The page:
Rob Hobson, Healthspan Head of Nutrition June 27, 2017

Skin is the largest organ of the body and it’s pretty clever too, providing a protective barrier, preventing moisture loss, regulating body temperature and assisting in the synthesis of vitamin D, to name just a few of its functions. What we feed it with is therefore highly important – especially as we get older and the everyday effects of wear and tear become more visible. Nutritionist Rob Hobson shares his nutritious skin solutions.

Certain nutrients such as vitamins A, B2, C, D, E and the minerals zinc, iron and selenium play a key role in the maintenance of healthy skin and a diet lacking in any of these may affect the condition of your skin.

Interestingly, research carried out by the University of St. Andrews found that eating more fruits and vegetables rich in carotenoids (orange and green) positively affected skin colour, which influences perceptions of health and attractiveness.

Dry, scaly skin

Include more: Almonds, eggs, mackerel, mushrooms, sesame seeds, spinach

Vitamin B2 (riboflavin) is a member of the B complex group (all of which are important for healthy skin). It is essential for the repair and normal growth of cells and tissues in the body including those of the skin.

The National Diet and Nutrition Survey 1 has shown that 13% of adult women in the UK do not get enough vitamin B2 in their diet.

A deficiency of vitamin B2 can result in dry skin and lesions at the corner of the mouth and on the lips. Whilst a deficiency of vitamin B2 is not that common, it can still exist in older people or those whose diet has been comprised in some way.

Wrinkles and skin ageing

Include more: Red peppers, kale, strawberries, salmon, avocado

Red peppers are a rich source of vitamin C, which is required to maintain healthy skin. Vitamin C is involved in the production of collagen that helps to maintain skin strength and elasticity as well as regeneration and wound healing. Vitamin C acts as a powerful antioxidant that combats the effect of excess free radicals in the body and research has shown that this nutrient may help to reduce wrinkles and dry skin.2 Other powerful antioxidants include vitamin E, A and selenium.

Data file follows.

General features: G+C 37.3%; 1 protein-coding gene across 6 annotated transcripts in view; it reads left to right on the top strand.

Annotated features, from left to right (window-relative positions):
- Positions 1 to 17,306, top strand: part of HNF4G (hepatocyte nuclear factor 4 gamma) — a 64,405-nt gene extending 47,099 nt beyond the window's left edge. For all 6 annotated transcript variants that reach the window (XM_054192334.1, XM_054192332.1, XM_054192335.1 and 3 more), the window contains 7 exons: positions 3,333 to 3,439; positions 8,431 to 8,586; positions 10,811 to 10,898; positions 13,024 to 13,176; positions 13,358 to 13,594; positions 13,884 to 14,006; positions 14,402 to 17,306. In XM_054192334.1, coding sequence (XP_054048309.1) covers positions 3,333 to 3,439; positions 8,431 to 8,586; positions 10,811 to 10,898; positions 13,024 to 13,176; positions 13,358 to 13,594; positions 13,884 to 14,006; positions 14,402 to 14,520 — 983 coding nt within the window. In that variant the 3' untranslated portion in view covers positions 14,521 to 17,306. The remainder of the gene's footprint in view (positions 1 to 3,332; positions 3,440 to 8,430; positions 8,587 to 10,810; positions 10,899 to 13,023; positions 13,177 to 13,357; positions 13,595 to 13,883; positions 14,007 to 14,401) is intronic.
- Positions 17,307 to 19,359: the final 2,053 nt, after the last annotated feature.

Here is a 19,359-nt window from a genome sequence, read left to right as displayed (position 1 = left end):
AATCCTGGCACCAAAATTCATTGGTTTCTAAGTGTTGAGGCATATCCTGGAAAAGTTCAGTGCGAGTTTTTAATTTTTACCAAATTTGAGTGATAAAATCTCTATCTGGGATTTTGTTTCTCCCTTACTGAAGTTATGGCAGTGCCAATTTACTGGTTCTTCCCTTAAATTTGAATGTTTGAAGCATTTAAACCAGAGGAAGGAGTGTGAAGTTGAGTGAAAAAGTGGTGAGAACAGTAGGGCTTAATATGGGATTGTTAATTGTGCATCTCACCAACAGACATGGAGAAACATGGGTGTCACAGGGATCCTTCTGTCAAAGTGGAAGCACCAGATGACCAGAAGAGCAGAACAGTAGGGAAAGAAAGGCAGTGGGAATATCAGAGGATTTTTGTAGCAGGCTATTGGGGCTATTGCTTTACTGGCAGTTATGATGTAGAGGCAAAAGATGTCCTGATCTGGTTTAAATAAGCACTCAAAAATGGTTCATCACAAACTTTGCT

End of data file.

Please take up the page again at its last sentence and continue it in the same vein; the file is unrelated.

A further study published in the Journal of Clinical Nutrition examined the association between diet and skin ageing in 4025 women aged between 40-74 years old and found that lower intakes of vitamin C were associated with a more wrinkled appearance.3

Omega 3 helps to maintain healthy skin cell membranes, which means plumper skin less wrinkled skin as they retain moisture. These essential fatty acids also help to reduce inflammation that may be associated with skin conditions such as psoriasis, eczema or acne that can affect women of all ages.

Iron and dull, pale skin

Include more: Lean red meat, pumpkin seeds, lentils, chickpeas, dried spices

Iron is essential to produce red blood cells that carry oxygen around the body. Women are more likely to suffer from iron deficiency than men. The National Diet and Nutrition Survey (1) has shown that 27% of adult women have inadequate intakes of iron. Prolonged low intake of this mineral may lead to aneamia and as less blood is getting to the surface of the skin, a diet low in iron can cause a washed out, pale complexion. Aneamia can also result in dry brittle hair and even hair loss.

Prawn and herb salad

This salad is rich in skin nutrients including zinc and vitamins E, C and B2 that can help to tackle the effects of ageing and promote healthy skin.

  • Serves 2
  • 400 cals per serving


  • 1 small bag of ready prepared salad (rocket, spinach, watercress)
  • 1 small handful of fresh herbs such as coriander, chives and mint
  • 1 small handful of lentil sprouts
  • 50g cherry tomatoes, quartered
  • ½ small cucumber, deseeded and diced into small cubes
  • 1 small avocado, peeled and diced into small cubes
  • 1 large spring onion, finely diced
  • 165g pack of cooked prawns


  • 30ml extra virgin olive oil
  • 1 lime, juiced
  • ½ tsp honey
  • ½ tsp cumin
  • Sea salt
  • Pepper


  1. To make the salad simply place all the ingredients (except dressing) in a large bowl.
  2. Prepare the dressing by adding the ingredients to a small dish and whisking with a fork.
  3. Add the dressing to the bowl and gently toss to combine.
  4. Check for seasoning before serving.


Nothing beats a healthy, balanced diet to provide all the nutrients we need. But when this isn't possible, supplements can help. This article isn't intended to replace medical advice. Please consult your healthcare professional before trying supplements or herbal medicines.



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